On this particular evening, there was debris strewn in this parking lot, and the coyotes noted it as they trekked by. After briefly surveying the surroundings for safety, they did not hesitate to enter the area and went at it! Almost no one was around, and there were few cars — I guess the coyotes noted this, too, and that’s why they entered the parking lot. They wandered around, sniffing things on the ground — almost all of it was rejected and they’d turn their attention to the next piece of trash littering the ground. Finally I saw one of the coyotes pick up a plastic bag and run to the grassy edge of the lot with it. She spent a full ten minutes cleaning up whatever was in the bag. I guess that was enough for her because immediately left the lot after peeing on the spot where she had eaten. I have no idea what she had consumed, but  thought that it could have been the discarded portion of a burrito or sandwich.

leaving – walking down a street – about to cross street
something sumptuous found – keeping an eye on the moon? – rubbing her face
rubbing her back – crossing a street – body rub under some bushes
 

I followed her down several streets to a neighborhood residence where she went straight to a spot she must have known about, dug something up and nibbled on it. She stayed there eating whatever she found and looking around, and up, to make sure she was safe. She was there over ten minutes. My thought is that, since she went straight to that spot, she may have buried something there. When she finished she licked her snout, then went over to a patch of ground with grass only a few paces away and rubbed the sides of her face on it and then her chin. Hmmm — interesting! Then she got up and walked over to a bush which she used to rub her back against, back and forth: was she actually scratching her back, or was there an oder on the plant which she was trying to absorb? She then crossed the street where she found more shrubbery which she rubbed against and under, again, for a considerable period of time, as if she were wiping on, or wiping off, an odor.  Finally she trotted off, peed again, probably as a message, and was off and out of sight.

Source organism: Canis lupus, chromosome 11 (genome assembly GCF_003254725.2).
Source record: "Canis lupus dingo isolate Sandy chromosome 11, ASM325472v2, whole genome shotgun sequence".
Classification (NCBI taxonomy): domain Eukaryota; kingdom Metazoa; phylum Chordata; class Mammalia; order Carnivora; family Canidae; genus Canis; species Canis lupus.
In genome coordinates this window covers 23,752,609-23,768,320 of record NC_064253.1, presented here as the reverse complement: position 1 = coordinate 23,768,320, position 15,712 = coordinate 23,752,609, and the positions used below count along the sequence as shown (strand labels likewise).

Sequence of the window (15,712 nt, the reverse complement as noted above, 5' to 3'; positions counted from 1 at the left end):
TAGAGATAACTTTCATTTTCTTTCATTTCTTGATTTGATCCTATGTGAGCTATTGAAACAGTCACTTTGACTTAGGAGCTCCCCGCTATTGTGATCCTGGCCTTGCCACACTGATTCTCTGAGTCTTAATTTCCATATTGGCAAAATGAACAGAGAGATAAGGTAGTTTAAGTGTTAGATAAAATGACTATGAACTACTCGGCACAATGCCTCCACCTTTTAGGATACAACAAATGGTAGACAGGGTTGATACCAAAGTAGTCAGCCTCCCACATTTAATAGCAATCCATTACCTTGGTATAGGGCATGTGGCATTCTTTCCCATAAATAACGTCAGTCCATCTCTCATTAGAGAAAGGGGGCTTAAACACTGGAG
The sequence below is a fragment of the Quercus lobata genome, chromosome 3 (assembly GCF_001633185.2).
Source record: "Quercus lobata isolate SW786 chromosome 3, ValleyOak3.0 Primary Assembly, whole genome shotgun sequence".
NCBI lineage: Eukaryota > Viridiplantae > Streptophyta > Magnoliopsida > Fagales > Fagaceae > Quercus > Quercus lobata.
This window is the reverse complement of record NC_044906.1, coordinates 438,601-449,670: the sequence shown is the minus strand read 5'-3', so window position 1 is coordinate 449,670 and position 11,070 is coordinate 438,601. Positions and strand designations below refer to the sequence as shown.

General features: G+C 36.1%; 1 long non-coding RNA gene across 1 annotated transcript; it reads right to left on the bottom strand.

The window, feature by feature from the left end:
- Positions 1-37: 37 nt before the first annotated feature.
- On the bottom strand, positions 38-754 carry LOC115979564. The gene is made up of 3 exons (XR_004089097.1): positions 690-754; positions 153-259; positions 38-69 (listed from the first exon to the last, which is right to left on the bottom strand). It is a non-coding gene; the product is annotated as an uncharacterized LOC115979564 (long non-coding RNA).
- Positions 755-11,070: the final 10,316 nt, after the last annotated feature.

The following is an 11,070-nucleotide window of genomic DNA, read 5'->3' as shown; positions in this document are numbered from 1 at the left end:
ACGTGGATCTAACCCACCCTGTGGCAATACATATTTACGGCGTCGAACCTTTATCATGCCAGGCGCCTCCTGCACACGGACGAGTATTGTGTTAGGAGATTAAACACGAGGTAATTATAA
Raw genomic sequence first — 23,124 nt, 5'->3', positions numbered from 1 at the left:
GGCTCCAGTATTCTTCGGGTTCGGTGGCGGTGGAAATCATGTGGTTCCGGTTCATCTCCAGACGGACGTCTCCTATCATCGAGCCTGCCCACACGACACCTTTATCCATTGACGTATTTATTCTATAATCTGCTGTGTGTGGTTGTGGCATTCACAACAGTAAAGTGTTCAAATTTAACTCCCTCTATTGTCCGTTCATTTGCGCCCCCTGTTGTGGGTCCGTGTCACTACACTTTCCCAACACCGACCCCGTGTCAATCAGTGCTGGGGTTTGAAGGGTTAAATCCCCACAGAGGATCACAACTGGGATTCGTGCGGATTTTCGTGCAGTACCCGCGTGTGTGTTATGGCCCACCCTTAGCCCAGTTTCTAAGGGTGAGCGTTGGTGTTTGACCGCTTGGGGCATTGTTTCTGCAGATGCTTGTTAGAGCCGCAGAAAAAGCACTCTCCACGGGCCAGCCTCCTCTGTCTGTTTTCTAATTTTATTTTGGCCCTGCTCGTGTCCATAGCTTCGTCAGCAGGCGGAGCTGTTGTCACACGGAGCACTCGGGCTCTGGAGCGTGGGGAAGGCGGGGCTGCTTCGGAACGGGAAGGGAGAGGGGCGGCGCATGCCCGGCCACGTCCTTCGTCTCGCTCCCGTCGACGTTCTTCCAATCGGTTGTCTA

Trek, Far and Away, Beginning At Dusk

A few days ago, I was able to keep up with one of the coyotes I know as she began trekked at dusk.

caught a gopher

caught a gopher

She started out in a park where she found a gopher as she lingered, waiting for the day to fade. Then she headed out into a neighborhood street, with plenty of parked cars but no moving traffic. She picked up a couple of mice at the edges of driveways. She didn’t have to search for them — they were just “there”. She couldn’t have seen them. Did she hear them or smell them?  They were small and eaten quickly.

through a neighborhood

through a neighborhood

She then headed, decisively, to wherever she was going. She walked at a fast pace and kept her body high and tall — she was on high alert. She was amazingly tuned-in to her surroundings and the human world she entered as twilight set in. I’ve been told that pet dogs know their owners better than the owners know themselves. This is because they watch you all day! Well, coyotes don’t watch you all day, but they do watch us — from behind the scenes — and they learn our patterns.

middle of street

middle of street